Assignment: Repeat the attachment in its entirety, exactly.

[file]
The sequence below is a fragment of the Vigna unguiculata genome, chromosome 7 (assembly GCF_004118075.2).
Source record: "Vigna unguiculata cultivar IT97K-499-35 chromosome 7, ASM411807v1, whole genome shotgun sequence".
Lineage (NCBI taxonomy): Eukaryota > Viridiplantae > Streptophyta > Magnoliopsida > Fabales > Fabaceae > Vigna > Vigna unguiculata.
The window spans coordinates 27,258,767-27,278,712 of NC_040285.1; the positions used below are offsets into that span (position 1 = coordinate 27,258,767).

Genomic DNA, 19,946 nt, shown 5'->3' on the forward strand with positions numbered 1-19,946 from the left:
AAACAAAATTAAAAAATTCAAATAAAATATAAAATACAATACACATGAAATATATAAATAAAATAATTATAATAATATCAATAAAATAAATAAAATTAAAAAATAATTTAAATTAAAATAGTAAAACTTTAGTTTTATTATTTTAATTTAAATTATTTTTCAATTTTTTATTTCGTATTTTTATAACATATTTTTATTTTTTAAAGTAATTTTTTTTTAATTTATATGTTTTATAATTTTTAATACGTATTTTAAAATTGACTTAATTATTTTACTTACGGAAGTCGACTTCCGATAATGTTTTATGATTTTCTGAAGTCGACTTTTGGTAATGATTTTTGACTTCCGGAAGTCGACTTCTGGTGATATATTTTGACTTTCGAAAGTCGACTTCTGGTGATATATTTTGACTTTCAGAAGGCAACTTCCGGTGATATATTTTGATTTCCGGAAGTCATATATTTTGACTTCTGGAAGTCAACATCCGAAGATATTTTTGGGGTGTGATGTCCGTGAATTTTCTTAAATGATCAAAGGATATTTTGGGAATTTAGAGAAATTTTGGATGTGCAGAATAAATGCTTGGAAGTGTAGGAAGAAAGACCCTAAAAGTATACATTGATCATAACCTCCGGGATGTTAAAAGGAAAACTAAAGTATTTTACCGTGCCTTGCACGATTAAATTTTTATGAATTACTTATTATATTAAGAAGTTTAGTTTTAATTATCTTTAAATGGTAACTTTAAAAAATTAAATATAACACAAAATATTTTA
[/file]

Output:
The sequence below is a fragment of the Vigna unguiculata genome, chromosome 7 (assembly GCF_004118075.2).
Source record: "Vigna unguiculata cultivar IT97K-499-35 chromosome 7, ASM411807v1, whole genome shotgun sequence".
Lineage (NCBI taxonomy): Eukaryota > Viridiplantae > Streptophyta > Magnoliopsida > Fabales > Fabaceae > Vigna > Vigna unguiculata.
The window spans coordinates 27,258,767-27,278,712 of NC_040285.1; the positions used below are offsets into that span (position 1 = coordinate 27,258,767).

Genomic DNA, 19,946 nt, shown 5'->3' on the forward strand with positions numbered 1-19,946 from the left:
AAACAAAATTAAAAAATTCAAATAAAATATAAAATACAATACACATGAAATATATAAATAAAATAATTATAATAATATCAATAAAATAAATAAAATTAAAAAATAATTTAAATTAAAATAGTAAAACTTTAGTTTTATTATTTTAATTTAAATTATTTTTCAATTTTTTATTTCGTATTTTTATAACATATTTTTATTTTTTAAAGTAATTTTTTTTTAATTTATATGTTTTATAATTTTTAATACGTATTTTAAAATTGACTTAATTATTTTACTTACGGAAGTCGACTTCCGATAATGTTTTATGATTTTCTGAAGTCGACTTTTGGTAATGATTTTTGACTTCCGGAAGTCGACTTCTGGTGATATATTTTGACTTTCGAAAGTCGACTTCTGGTGATATATTTTGACTTTCAGAAGGCAACTTCCGGTGATATATTTTGATTTCCGGAAGTCATATATTTTGACTTCTGGAAGTCAACATCCGAAGATATTTTTGGGGTGTGATGTCCGTGAATTTTCTTAAATGATCAAAGGATATTTTGGGAATTTAGAGAAATTTTGGATGTGCAGAATAAATGCTTGGAAGTGTAGGAAGAAAGACCCTAAAAGTATACATTGATCATAACCTCCGGGATGTTAAAAGGAAAACTAAAGTATTTTACCGTGCCTTGCACGATTAAATTTTTATGAATTACTTATTATATTAAGAAGTTTAGTTTTAATTATCTTTAAATGGTAACTTTAAAAAATTAAATATAACACAAAATATTTTA